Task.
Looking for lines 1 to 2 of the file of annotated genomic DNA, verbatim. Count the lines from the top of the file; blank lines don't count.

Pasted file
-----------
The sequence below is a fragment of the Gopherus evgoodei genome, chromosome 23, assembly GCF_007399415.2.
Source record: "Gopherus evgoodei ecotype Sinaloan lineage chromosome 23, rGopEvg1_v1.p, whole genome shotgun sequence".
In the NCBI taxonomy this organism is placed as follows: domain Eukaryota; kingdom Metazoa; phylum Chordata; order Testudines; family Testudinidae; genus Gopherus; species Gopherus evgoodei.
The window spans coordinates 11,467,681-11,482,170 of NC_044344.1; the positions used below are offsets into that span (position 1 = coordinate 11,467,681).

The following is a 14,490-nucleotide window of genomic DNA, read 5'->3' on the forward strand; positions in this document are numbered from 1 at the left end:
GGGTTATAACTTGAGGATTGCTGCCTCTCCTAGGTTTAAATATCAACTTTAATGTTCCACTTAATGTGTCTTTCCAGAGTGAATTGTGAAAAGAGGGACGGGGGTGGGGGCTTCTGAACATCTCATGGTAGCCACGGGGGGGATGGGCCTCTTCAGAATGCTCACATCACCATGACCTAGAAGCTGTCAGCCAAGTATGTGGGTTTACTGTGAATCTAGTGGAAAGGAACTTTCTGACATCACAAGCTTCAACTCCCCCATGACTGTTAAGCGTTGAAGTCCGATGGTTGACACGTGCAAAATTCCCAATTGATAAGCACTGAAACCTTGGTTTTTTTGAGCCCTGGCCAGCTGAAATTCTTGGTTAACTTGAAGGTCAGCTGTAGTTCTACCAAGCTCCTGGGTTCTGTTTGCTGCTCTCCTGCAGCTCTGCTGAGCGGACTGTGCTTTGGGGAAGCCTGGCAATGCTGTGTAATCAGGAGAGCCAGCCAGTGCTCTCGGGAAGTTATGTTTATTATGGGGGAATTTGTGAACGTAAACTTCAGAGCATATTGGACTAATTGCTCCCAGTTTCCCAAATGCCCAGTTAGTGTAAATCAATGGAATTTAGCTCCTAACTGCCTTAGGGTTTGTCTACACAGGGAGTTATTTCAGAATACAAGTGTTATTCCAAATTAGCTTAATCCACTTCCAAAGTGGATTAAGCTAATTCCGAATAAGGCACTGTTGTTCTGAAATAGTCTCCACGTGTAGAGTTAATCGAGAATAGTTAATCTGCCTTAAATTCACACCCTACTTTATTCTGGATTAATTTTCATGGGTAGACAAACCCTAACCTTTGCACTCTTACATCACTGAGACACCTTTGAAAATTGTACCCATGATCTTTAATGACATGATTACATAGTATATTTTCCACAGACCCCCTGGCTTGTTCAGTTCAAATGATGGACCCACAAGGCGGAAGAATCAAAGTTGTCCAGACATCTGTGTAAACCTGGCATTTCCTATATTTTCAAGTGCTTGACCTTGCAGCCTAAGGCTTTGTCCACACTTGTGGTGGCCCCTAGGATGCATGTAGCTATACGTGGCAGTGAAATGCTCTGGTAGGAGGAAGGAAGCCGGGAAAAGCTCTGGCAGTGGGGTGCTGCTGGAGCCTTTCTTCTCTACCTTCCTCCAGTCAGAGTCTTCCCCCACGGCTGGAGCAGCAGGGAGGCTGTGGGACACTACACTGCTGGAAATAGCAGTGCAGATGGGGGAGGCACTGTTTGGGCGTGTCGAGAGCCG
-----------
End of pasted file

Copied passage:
The sequence below is a fragment of the Gopherus evgoodei genome, chromosome 23, assembly GCF_007399415.2.
Source record: "Gopherus evgoodei ecotype Sinaloan lineage chromosome 23, rGopEvg1_v1.p, whole genome shotgun sequence".